Thursday 16 January 2020, Nottingham

At the latest East Midlands PM Forum event, which was hosted by Shakespeare Martineau in Nottingham, Kate Hennig from theGrogroup ran an interesting session on time management and working smarter to achieve the most value from your time.

Kate kicked off the session by discussing the background and history of time management and how its evolved, with planning and prioritisation being the key element of effective time management.

Kate went on to explain that it’s important to maximise the value of time and that this is achieved by first deciding and prioritising what is most important. In order to be able to do this, it’s important that you know what your organisation is aiming for and have a clear understanding of how your role plays a part and your key performance indicators. Having this understanding will provide a useful guide for how to prioritise your own tasks and workload.

The group then explored various tools and techniques to help with planning and prioritising. These included: 

  • ‘Setting the table’ – planning and creating ‘to do’ lists.
  • Prioritising ‘to do’ lists with ‘Must’, ‘Intend’ or ‘Like’.
  • Factoring in Parkinson’s Law – “Work expands so as to fill the time available for its completion.” – and managing this by setting deadlines and allocating a certain amount of time for specific tasks.
  • Being aware of monochromic (task focused and punctual) v polychromic (multi taking) working approaches and trying to ensure you focus on one task at a time to ensure maximum efficiency.
  • The positive “No” – not doing things that you don’t need to do, or that could be done at another time.
  • The importance of eliminating, automating and delegating tasks. 

Kate then focused on how to work smarter by doing certain tasks at the right time. We all go through different states of attention span during the day, which consist of:

  • Pro-active attention – fully focused, alert in the zone, can make decisions, can be creative, can tackle complexities.
  • Active attention – plugged in, ticking along, flagging slightly, easily distracted.
  • In-active attention – the light are on, but…, struggle with complex tasks and making decisions.

Being aware and understanding your peaks and troughs will allow you to plan your day more effectively, so that you complete the right activities at the most optimum time.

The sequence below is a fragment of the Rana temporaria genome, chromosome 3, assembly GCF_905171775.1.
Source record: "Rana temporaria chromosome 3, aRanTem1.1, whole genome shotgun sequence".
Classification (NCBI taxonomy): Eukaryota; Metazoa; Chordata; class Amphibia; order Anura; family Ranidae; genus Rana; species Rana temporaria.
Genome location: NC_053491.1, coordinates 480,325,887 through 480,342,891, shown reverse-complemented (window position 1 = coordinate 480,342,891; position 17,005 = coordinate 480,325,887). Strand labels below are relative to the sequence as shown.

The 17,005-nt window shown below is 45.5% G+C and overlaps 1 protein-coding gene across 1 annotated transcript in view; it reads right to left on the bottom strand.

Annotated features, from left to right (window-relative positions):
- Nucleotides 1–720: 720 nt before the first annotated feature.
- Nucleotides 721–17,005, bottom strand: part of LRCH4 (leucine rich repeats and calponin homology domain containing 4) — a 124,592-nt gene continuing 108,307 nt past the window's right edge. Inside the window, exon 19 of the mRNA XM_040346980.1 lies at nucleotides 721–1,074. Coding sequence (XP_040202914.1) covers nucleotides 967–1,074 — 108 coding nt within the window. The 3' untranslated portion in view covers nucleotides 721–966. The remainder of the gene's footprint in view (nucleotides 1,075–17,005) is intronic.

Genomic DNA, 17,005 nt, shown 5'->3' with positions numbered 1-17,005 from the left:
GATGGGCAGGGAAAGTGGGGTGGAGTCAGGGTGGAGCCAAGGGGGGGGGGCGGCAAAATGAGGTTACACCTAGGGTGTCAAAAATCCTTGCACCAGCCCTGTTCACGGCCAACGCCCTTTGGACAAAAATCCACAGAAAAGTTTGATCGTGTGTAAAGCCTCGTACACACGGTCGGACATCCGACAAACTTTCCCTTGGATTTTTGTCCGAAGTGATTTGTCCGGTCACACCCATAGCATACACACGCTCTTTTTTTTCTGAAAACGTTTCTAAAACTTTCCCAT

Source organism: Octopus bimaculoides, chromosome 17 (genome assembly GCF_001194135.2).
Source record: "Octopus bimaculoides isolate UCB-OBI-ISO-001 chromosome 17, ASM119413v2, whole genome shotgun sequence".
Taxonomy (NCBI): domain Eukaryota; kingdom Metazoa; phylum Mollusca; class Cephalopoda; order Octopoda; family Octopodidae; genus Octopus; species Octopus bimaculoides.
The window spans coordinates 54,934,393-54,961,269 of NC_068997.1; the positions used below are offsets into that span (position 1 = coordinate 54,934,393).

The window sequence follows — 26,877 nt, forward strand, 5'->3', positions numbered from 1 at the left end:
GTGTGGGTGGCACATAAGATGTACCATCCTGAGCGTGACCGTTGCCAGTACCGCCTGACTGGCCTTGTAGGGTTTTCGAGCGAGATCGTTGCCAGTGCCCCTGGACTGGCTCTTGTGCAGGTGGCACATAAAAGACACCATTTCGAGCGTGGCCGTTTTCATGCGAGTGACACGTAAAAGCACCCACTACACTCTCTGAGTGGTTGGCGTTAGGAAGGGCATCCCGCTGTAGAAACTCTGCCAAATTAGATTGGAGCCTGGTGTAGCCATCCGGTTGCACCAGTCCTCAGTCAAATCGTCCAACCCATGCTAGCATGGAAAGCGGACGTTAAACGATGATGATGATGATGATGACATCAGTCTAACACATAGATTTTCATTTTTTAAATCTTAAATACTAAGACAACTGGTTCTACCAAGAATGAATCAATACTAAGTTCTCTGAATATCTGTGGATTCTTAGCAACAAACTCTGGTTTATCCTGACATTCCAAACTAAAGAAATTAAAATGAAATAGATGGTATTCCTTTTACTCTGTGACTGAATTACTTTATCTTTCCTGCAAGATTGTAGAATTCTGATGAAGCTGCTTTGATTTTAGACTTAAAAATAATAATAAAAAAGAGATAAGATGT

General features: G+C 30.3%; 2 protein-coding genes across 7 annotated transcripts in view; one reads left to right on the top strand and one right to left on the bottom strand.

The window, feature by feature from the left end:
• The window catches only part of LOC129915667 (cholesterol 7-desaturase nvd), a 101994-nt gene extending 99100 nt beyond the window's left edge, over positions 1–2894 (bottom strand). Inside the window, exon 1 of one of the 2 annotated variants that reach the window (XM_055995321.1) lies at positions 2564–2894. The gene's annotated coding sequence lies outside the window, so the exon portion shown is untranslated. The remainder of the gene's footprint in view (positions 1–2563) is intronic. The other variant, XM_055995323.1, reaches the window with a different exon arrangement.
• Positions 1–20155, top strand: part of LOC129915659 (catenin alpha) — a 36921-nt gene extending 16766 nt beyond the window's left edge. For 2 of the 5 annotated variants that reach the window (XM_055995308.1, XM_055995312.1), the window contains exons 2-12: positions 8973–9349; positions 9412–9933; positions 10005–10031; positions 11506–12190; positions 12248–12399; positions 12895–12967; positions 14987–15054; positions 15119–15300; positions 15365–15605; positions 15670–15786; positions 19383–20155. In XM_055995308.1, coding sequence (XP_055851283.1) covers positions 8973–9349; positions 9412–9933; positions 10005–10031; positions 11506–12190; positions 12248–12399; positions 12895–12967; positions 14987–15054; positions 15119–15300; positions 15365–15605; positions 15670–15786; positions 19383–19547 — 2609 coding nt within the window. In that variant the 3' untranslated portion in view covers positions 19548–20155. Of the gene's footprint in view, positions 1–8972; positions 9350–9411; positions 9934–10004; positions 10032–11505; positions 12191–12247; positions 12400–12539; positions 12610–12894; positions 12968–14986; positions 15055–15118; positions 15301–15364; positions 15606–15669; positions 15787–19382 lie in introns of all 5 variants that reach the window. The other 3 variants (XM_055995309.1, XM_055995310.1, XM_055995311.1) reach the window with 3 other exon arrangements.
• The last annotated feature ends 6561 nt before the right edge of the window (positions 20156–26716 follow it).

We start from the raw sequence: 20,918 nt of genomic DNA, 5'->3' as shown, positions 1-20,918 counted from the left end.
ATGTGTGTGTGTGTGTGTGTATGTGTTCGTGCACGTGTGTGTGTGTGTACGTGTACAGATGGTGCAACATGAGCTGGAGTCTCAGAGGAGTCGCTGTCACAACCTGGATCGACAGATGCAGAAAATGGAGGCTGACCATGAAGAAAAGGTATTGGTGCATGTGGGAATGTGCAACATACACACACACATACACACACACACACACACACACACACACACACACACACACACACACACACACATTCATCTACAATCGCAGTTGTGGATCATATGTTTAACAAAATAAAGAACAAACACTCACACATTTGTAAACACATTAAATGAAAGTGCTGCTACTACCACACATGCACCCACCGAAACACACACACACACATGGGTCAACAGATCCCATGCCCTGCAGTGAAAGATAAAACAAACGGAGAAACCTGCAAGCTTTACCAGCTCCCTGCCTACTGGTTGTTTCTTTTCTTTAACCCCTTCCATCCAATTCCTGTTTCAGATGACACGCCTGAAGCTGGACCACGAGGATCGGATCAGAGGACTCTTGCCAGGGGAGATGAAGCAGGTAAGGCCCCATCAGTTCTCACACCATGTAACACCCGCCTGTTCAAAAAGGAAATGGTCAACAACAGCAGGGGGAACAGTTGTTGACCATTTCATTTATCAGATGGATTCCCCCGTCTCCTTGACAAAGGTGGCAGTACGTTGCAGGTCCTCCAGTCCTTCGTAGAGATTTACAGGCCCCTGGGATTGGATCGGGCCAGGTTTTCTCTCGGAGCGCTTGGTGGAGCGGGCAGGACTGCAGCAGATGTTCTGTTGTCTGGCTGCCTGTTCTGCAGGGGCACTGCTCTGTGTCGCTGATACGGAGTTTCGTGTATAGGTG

The impact of distractions and identifying what gets in the way e.g. emails, phone call colleagues was discussed; along with how to manage these distractions. Kate also shared that 57% of interruptions are caused by yourself and emphasises the importance of “keeping out of your own way.” 

Time balance was also discussed and Kate highlighted how identifying the importance of tasks, using the following, is helpful for prioritisation.

  • Urgent/important
  • Urgent/not important
  • Not urgent/important
  • Not urgent/not important

The group then undertook a time matrix assessment to evaluate if they were spending enough time on the right tasks. It’s important not to spend all your time being reactive and dealing with the urgent and important things; it’s also crucial to spend some time on the not urgent and important tasks. 

To conclude the session, Kate shared some useful tips and tools for working smarter. These included:

  • Track how much time you spend on tasks
  • Take regular breaks and exercise
  • Set self-imposed deadlines
  • Say no to meetings
  • Reduce multitasking
  • Take advantage of your commute
  • Plan your day
  • Turn off notifications
  • Get your workspace right – temperature, light
  • Explore tools to help, such as Trello, Wunderlist, Todolist, Brain Toss

The group were also asked to think about one thing that they could do to help them and their teams be more operationally effective.

Overall, Kate provided an extremely useful and practical session, with lots of helpful tips and tools for the group to take away.

Written by Jemma Taylor-Smith
Marketing Consultant, V Formation